Twilight Fan Fiction / Twilight Fan Fiction ❯ I Know My Duty ❯ Telling ( Chapter 28 )

[ T - Teen: Not suitable for readers under 13 ]

Twilight and its three and two half sequels are the creation of Stephenie Meyer. This story is fanfiction based on characters, settings and concepts from Twilight, its three sequels and the first half of Midnight Sun, all of which are the creation of Stephenie Meyer. No party other than the submitting author may alter this work in any way other than font size and other reasonable accommodations to formatting.
This chapter took so crazy long for two reasons: One, I was working on more than one chapter. Two, one of my jobs picked up steam to the point where I'd have to keep so late that I started typing my dreams into the computer. Take it as a sign of dedication. Forget those wimpy pro authors; Twifans keep typing even when their hands feel like they've been set on fire.

"When she included Maggie, for instance, Liam was very territorial." -Carlisle, Breaking Dawn
Her eyes flickered back to mine, deep-orange red and dark with thoughts I couldn't see.

"Will it work?" she asked.

I turned it over in my hands and the light gleamed off the smooth glass casing and perfectly molded surgical steel. The needle gauge was thicker than I would have liked, but at least it was strong enough to reach a human heart.

"I think so," I said. "There's no reason why it shouldn't."

I couldn't read her thoughts, but it had already fallen across her face like a shadow. For us, there was nothing bright about hope. It seemed so simple to watch her purse her lips, see the delicate muscles tighten underneath her unmarked skin. She was really very expressive now that I knew what to look for.

"And if it doesn't work," I said carefully, "or if Aro doesn't allow it, I'll do it the old-fashioned way. I won't lose control again." I meant it, and she could tell that I meant it. For all that I didn't mourn Gianna, I did wish that I'd thought of the syringe sooner. It might have headed a few things off.

Her blood-amber eyes watched me carefully. She wasn't convinced. I tried not to conclude too much from that. After all, I'd given her many reasons to doubt me, and the stakes were high.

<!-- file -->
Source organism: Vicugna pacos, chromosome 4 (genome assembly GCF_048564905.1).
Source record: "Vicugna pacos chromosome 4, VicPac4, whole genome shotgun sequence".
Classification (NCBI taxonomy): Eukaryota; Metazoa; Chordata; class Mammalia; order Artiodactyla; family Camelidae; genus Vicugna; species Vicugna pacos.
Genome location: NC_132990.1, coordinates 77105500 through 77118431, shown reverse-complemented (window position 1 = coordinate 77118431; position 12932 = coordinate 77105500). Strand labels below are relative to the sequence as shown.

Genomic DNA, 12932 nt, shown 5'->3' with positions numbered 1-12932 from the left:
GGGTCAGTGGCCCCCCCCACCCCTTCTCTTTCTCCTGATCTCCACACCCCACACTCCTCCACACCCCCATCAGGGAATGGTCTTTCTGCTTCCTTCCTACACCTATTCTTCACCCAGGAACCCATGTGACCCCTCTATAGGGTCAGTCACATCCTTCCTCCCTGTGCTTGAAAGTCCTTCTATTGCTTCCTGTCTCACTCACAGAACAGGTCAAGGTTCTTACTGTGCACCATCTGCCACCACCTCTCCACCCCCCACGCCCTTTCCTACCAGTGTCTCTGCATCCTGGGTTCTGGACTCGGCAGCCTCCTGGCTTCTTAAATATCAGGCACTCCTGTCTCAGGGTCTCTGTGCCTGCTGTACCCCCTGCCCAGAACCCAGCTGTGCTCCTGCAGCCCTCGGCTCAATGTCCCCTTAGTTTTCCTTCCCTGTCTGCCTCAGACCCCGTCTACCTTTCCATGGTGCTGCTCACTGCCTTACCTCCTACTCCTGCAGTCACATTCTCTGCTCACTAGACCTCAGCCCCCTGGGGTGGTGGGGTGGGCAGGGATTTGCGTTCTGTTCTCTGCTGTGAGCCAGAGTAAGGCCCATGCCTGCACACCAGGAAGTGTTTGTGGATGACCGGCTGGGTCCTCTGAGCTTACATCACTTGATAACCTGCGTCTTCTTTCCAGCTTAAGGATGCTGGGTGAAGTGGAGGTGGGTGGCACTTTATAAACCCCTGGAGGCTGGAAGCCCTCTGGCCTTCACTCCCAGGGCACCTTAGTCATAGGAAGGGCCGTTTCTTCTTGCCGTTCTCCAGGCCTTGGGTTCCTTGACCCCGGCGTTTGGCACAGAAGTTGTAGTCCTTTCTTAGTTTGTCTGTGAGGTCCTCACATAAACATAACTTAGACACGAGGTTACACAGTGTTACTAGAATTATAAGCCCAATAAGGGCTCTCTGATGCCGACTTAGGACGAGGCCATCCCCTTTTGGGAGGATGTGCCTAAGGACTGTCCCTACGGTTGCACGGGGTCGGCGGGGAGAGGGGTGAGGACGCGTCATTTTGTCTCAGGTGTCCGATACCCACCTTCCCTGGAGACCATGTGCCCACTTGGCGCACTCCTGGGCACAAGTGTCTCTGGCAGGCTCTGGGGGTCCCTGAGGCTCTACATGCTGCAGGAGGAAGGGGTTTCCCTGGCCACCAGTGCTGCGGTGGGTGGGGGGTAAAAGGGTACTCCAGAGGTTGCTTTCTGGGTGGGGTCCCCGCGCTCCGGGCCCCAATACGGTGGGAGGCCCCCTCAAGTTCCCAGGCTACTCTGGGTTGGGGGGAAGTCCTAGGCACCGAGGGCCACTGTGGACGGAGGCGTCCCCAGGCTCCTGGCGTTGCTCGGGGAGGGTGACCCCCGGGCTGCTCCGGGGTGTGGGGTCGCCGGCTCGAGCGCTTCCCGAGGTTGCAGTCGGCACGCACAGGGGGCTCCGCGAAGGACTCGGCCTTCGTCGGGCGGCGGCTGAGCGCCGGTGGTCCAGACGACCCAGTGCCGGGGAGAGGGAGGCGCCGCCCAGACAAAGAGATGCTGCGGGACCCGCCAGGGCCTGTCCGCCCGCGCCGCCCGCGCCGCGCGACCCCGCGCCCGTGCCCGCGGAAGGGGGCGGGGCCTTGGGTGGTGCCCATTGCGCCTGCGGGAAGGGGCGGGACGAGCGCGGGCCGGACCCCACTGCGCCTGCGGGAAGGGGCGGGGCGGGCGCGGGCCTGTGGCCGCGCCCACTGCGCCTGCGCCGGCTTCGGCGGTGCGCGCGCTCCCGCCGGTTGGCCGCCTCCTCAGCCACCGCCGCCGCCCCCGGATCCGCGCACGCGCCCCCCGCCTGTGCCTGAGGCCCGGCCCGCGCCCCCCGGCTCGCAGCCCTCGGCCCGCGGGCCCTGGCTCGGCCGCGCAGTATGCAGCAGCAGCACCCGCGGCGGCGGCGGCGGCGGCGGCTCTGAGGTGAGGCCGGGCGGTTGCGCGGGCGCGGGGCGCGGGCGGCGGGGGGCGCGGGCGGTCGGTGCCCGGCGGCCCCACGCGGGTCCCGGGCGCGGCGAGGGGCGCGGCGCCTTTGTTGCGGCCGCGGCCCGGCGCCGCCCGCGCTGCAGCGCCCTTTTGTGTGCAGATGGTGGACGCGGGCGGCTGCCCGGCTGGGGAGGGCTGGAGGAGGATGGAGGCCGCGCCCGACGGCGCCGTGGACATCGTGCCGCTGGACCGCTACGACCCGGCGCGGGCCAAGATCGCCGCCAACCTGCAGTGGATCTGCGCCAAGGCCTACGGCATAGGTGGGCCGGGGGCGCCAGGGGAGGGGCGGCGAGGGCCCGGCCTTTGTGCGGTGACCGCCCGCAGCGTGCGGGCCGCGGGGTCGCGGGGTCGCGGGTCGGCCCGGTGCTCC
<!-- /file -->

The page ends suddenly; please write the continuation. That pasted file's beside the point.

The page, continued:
"Besides, even if this one doesn't turn out the way you did, this will mean that Aro can have any human he likes turned by any vampire he likes. He won't have to restrict himself to the few of us who can hold back," I added. "Maybe that will keep him interested long enough." Who knew? He might even want to turn new vampires using his own venom, create a new Volterra with an army of his own offspring and toss the rest of us out. I tried not to laugh. Crazy dreams were all that were keeping me sane these days. Crazy dreams and her.

"It might interest Aro, but Caius wants his newborn army," Bella said shrewdly. Understanding the tripled balance of motives and desires that set the pace and direction of our lives was one of the main challenges of living in Volterra, one that Bella was slowly mastering.

"He'll have it," I said quietly, thinking about all that would entail. Better Caius than some random coven that cared for nothing but conquest and blood, but better no one at all than Caius.

She was giving me one of her small, tense smiles, but I knew I would be able to perform my duties. After all, I wasn't trying to do it alone any more.

"Bella, this is how it works," I said, putting the syringe down and taking her by the shoulders. She'd told me how she liked the sound of my voice in her early days: soothing, she'd said, like a balm around the unpleasant truths I had to say. "We all leave our human lives behind, and we make the best of things from where we are."

She nodded again, wrapping her fingers around my wrist and the flickering light of calm in my mind went out. I was used to the gesture. I expected it, anticipated the steady pressure against my skin. It should have been soothing to me too, and perhaps it was, a bit, but for some reason, she always made me remember how much I hated being the masters' catspaw.